The WHO’s outlined measurements to prevent dementia
Let’s take a closer look at a very serious but often forgotten illness. Read on to find out what the WHO’s measurements to prevent dementia are.
For a long time, we believed that you cannot protect yourself from dementia. However, each of us can actually help to reduce our personal risk on a daily basis. It depends on our diet and lifestyle, say the new WHO guidelines on preventing the disease.
Moving more, eating according to the Mediterranean model, not smoking, this is how you can prevent dementia.
The World Health Organization (WHO) published measures against the degenerative disease for the first time, thereby pointing out the connection between diet, obesity, diabetes, high blood pressure and dementia.
What is good for the heart is also good for our brain
According to the WHO, dementia will affect more and more people in the coming years. Around 5 million Americans of all ages and 5.8 million over the age of 65 currently suffer from Alzheimer’s dementia or other dementias.
These numbers could triple in the next 30 years. Every year around 10 million new cases get registered worldwide.
“We have to do everything we can to reduce the risk of dementia,” said WHO Director-General Dr. Tedros Adhanom Ghebreyesus.
The measures for this can be summarized easily: “What is good for our heart is also good for our brain.”
Preventing dementia and staying mentally fit: 7 things we can do ourselves
The following measures are the key findings of the new WHO guideline for the prevention of dementia:
1 – Enjoyment for the brain
A balanced and healthy diet not only tastes good to us, but it also tastes good to our brain. The WHO expressly recommends Mediterranean cuisine to reduce the risk of dementia. It consists of a lot of vegetables, fruits, legumes, nuts, some cereals and olive oil.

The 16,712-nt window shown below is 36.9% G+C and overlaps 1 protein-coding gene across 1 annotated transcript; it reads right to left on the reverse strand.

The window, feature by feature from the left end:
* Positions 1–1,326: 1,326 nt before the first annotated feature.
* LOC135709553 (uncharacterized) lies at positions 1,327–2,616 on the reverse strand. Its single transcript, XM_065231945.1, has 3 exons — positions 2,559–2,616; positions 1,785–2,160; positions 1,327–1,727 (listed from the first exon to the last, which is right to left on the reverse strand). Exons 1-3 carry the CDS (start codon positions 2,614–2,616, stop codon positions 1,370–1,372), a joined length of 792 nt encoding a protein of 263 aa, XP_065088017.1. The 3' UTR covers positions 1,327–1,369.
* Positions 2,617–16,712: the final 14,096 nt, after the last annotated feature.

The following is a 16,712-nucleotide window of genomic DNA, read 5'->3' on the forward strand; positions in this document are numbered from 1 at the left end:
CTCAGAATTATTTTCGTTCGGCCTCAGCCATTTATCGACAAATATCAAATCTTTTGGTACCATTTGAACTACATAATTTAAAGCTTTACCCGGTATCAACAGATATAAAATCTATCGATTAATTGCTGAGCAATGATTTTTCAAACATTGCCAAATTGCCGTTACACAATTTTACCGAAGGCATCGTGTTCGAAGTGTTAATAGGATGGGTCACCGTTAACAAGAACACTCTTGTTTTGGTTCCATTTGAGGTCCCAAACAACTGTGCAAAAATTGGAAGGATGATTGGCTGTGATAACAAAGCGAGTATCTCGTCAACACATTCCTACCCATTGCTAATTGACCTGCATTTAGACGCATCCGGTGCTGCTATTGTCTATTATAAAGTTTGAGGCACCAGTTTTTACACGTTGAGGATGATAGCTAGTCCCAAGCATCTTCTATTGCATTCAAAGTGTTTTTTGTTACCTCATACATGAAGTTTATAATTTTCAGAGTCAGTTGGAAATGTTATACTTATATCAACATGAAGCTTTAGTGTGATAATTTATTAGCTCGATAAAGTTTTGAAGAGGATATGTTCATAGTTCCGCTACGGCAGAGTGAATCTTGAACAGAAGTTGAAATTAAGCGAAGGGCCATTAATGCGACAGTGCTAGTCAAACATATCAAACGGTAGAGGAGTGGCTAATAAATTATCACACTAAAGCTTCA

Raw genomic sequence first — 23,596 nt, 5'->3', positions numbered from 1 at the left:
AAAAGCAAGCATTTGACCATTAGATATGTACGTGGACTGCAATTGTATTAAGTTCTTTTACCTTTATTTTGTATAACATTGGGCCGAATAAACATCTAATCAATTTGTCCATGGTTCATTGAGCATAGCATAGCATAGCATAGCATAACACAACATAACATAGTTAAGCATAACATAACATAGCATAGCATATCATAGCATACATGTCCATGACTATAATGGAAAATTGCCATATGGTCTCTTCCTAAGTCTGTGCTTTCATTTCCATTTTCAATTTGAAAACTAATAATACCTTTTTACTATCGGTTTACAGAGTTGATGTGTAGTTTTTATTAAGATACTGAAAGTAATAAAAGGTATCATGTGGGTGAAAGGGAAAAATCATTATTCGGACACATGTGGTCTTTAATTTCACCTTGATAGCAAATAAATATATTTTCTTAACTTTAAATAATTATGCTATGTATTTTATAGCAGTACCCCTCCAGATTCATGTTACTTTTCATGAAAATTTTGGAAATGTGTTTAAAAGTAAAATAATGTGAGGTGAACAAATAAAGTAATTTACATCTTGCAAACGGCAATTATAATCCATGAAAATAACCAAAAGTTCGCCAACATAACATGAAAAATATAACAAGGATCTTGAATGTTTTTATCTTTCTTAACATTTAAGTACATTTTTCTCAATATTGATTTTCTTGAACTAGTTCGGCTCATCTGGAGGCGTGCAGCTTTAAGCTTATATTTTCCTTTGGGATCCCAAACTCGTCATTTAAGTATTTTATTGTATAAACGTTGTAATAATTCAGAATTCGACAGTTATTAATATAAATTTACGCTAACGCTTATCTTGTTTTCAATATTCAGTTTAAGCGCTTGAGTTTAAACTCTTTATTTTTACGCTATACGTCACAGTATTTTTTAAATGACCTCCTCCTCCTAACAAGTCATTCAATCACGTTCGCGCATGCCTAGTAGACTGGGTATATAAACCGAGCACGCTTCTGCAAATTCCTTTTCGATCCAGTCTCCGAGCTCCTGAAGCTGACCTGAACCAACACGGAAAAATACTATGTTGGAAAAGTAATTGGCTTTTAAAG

Stay mentally fit – the WHO recommends this menu:
Plenty of vegetables, fruits, legumes (lentils, beans, etc), nuts and whole grains (unprocessed corn, millet, oats, wheat, brown rice).
At least 400 grams (5 servings) of vegetables and fruits a day. This does not include potatoes, sweet potatoes and tapioca.
Less than 10 percent of our energy should come from sugar. This corresponds to a maximum of 50 grams per day (including processed sugar in finished products, sweet drinks, (manuka) honey).
Prefer unsaturated fats from fish, avocado, nuts and vegetable oils like olive oil. You should avoid industrial trans fats, e.g. from snacks, fried foods, donuts.
Eat less than 5 grams of salt a day (1 tsp), and use iodized salt.
2 – Exercise for the gray matter
It’s just that our body wants movement and exercise. We are not designed to sit down for a long time. And our brain also benefits from it, because it receives challenges and training with the different stimuli.
It doesn’t always have to be a sport. The WHO also counts on household chores, cycling and walking. Muscle strengthening exercises are recommended twice a week.
From the age of 65, at least 150 minutes of moderate exercise or 75 minutes of intensive training per week would be ideal.
3 – Maintain social contacts
Puzzles and memory training is good, but what is also important: meet up with friends, family and other social contacts.
Those who exchange ideas have lively conversations and, thus, also deal with new things. This promotes brain activity. Or maybe you are learning a new foreign language together with others in a group?
4 – Keep an eye on blood pressure and blood sugar
Have your blood pressure and blood sugar levels checked regularly. Elevated values are risk factors for our mental degradation and have a negative impact on our brain.
5 – Avoid being overweight
If we carry too much weight with us, it also affects our brain. This fact makes our diet and regular exercise the most important tools to reduce excess weight.
6 – Consume less alcohol
Alcohol acts as a cell poison and damages our brain. The WHO, therefore, advises maximally moderate alcohol consumption.
7 – Don’t smoke
The toxins contained in tobacco directly damage our brain. Therefore, not smoking is an important protective factor against dementia.
Psychologist Becca Levy from the Yale School of Public Health (PLoS ONE, 2018) furthermore discovered that people with a positive attitude toward aging have only half the risk of dementia as pessimists. So stay optimistic and enjoy life!
Dementia – what role do inflammation and oxidative stress play?
Alzheimer’s disease is the most common dementia. This leads to changes in the brain and nervous system.
The breakdown of nerve cells leads to the loss of numerous cognitive abilities. The causes have not yet been fully researched.
So far, doctors know that oxidative processes and inflammation are involved. Because the brains of those affected demonstrate oxidative damage. You can find out more about oxidative stress and cell protection here.
Would you like to add something to our topic of measurements to prevent dementia? Or, perhaps, you have questions or would like to share your own experiences and stories regarding this disease with us.
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